Melbourne, May 7: Australia will lift a ban on its citizens returning from COVID-hit India from next Saturday and the first repatriation flight will land in the city of Darwin the same day, Prime Minister Scott Morrison said on Friday.
The Australian government, for the first time in history, recently imposed a temporary ban on its citizens from returning home, if they have spent time in India up to 14 days before flying back. Sri Lanka Bans All Indian Travellers Until Further Notice To Curb Spread of Indian COVID-19 Variant.
The government threatened to prosecute them with a possibility of five years of jail term or a penalty of 66,000 Australian dollars (USD 50,899). The move triggered a backlash with several lawmakers, doctors, civil societies and businessmen criticising the government for "abandoning" Australians in India and threatening the travellers with a hefty penalty and a jail term. The government's order on the matter is set to expire on May 15.
Following the National Security Committee on Friday, Morrison agreed it saw "no need to extend it beyond that date".
Australia will charter three repatriation flights between May 15 and May 31. The first flight into Darwin will touch down on May 15. Direct commercial flights from India are still banned.
Morrison said flights being organised to repatriate stranded Australians will be "focused on bringing those Australian citizens, residents and families who have been registered with our high commission and consular offices within India."
"It will also be targeted (at) those 900 most vulnerable of the group," he said after the latest national Cabinet meeting
"I have asked the Department of Foreign Affairs and Trade (DFAT) to do a review of those registrations those who been registered in India to ensure they are current. And that will assist a proper prioritisation of placing people on those flights," Morrison said.
''The charters will be undertaken by the Australian crews, and they will require rapid antigen testing prior to departure," he said.
He said that three flights will land in Darwin by the end of this month while Queensland, New South Wales and Victoria were also open to taking in more flights from India which means there could be six flights potentially.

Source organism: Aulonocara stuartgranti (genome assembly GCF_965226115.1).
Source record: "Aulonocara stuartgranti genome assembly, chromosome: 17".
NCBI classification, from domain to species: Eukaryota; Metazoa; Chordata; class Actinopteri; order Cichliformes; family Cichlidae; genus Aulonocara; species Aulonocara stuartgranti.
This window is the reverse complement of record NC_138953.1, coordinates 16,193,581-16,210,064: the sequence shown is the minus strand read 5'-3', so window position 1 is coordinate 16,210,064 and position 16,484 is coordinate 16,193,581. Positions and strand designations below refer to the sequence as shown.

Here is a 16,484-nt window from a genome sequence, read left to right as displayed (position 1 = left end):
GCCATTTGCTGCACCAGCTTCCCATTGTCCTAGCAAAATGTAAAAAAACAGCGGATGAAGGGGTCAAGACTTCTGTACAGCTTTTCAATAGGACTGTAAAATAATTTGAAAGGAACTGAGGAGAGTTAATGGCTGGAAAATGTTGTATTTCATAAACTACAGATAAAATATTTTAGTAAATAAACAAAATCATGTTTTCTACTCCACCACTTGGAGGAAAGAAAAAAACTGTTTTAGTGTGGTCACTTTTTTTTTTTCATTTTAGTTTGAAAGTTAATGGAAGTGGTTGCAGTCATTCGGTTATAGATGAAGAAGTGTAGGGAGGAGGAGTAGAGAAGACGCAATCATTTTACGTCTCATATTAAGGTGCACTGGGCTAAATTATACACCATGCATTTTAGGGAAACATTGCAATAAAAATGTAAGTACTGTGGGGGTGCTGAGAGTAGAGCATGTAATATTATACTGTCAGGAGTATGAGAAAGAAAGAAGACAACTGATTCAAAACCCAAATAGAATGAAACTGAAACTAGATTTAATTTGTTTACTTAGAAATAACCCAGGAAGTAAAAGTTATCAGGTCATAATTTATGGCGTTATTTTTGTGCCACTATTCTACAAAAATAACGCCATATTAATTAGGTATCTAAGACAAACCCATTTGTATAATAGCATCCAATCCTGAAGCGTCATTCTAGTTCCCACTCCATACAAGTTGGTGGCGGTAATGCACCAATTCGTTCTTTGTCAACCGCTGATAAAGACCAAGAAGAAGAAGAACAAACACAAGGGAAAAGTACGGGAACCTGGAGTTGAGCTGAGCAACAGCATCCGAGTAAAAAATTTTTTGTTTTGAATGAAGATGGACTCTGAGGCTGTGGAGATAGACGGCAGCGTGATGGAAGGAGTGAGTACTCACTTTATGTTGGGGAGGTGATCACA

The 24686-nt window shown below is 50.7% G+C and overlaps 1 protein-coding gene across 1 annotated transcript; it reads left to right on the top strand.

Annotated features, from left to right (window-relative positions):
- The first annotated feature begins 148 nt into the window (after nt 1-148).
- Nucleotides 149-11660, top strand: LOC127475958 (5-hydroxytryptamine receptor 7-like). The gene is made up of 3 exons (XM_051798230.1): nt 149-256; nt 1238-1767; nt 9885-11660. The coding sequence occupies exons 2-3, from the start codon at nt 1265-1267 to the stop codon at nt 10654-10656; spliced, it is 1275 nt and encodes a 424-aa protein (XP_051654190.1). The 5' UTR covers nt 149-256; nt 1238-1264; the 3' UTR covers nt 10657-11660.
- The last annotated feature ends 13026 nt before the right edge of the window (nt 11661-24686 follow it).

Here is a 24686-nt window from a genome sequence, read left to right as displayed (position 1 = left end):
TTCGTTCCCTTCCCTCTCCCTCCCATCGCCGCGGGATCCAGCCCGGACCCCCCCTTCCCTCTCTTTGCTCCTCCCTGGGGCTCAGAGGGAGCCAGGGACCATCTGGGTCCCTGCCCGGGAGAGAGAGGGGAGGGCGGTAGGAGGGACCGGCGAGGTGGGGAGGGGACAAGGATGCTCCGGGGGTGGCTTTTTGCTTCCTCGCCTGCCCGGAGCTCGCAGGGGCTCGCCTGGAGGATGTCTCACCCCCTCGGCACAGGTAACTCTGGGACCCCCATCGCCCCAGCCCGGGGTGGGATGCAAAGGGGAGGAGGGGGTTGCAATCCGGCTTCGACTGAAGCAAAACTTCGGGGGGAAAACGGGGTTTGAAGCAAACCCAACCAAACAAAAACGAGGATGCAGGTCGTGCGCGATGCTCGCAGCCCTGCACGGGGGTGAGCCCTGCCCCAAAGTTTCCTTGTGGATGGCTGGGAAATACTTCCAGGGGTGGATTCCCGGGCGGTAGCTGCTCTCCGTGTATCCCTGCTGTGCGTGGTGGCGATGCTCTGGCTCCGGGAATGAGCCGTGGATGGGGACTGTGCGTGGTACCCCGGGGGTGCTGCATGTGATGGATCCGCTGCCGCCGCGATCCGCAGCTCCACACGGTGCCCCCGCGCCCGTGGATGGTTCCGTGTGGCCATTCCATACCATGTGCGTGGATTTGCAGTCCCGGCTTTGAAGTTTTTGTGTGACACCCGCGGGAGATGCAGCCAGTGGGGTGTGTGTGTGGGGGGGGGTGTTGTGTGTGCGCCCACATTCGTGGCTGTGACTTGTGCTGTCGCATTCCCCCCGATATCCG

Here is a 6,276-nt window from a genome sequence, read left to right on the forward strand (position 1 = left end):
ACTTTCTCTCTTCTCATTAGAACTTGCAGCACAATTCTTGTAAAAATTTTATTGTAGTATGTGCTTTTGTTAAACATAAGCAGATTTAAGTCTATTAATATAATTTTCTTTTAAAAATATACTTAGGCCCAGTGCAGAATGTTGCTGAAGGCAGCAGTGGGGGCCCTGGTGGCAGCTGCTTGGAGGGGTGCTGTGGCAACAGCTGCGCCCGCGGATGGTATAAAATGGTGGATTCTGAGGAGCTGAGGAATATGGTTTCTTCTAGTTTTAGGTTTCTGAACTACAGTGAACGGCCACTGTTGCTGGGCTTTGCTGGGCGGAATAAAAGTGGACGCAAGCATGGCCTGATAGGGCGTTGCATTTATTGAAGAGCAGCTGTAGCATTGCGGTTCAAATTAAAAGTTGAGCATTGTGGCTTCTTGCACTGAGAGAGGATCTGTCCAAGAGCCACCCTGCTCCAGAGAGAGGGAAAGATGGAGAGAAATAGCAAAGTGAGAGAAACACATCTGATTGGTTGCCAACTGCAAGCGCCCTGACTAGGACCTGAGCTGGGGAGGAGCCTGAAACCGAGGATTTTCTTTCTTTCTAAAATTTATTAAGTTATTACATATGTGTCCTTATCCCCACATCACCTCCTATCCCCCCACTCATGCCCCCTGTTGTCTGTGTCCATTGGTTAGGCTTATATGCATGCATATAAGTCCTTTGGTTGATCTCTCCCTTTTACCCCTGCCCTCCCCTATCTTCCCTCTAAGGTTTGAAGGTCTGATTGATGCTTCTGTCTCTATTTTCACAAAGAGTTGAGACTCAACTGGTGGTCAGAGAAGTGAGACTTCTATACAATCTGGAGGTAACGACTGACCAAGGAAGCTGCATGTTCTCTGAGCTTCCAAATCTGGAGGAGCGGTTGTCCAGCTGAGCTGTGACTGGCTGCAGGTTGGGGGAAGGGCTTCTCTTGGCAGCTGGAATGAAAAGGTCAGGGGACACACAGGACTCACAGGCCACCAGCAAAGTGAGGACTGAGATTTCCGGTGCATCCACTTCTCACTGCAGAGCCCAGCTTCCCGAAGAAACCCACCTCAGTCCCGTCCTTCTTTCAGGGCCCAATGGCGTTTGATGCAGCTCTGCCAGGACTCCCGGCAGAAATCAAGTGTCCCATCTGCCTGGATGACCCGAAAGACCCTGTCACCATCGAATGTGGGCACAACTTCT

Morrison, while addressing a media conference, said a three-week pause on flights from India has slowed the rate of COVID-19 infections in quarantine facilities.
''We have already facilitated the return of around 20,000 Australians from India, and this has been a big task. And that task will commence again on May 15,” he said.
''All of this is about sensibly preventing a third wave of COVID-19 here in Australia, and doing that responsibly, while at the same time doing everything we can to sustainably bring Australians home from what is currently the most significant hot spot for those travelling into Australia of anywhere in the world right now," Morrison said.
"The biosecurity order is doing its job. It is doing what we intended it to do. It will run for the term we intended for it to run, and then that will be replaced by arrangements made beyond that point to ensure we can prevent the third wave,'' he said.
Media reports said that Morrison was due to speak to Prime Minister Narendra Modi later on Friday to see what further assistance Australia can give.
"I want to thank in particular, in Australia, our Australian community of people who are of Indian descent. The Indian community here in Australia. I thank them for their patience. I thank them for their understanding," Morrison said.
"...I know they will be welcoming the fact these repatriation flights will be returning once again but also believe we will be able to do that because of the actions we have taken on a sustainable basis," he added.
Official figures say there are currently 9,000 Australians in India who want to return home.
With a record 4,14,188 new coronavirus infections being reported in a day, India's total tally of COVID-19 cases climbed to 2,14,91,598, while the active cases crossed the 36-lakh mark, according to the Union Health Ministry data updated on Friday.
Meanwhile, Australia's chief medical officer Paul Kelly stood firm on advice on India travel suspension.
"With the data, we had in terms of the increasing cases coming from India, where they have had over 2 million cases in the past week, with thousands of deaths, the contrast between their expense and our experience, and I joined the prime minister in my heart going out to people in India and those with loved ones in India," Kelly said.
"We had to take that into account to protect Australia using the data we had last week. And it's working." Kelly said.
According to ABC news, many Australians have fled to Sri Lanka from India. The federal government is now working with Sri Lanka towards ensuring people who board flights to Australia have received a negative test.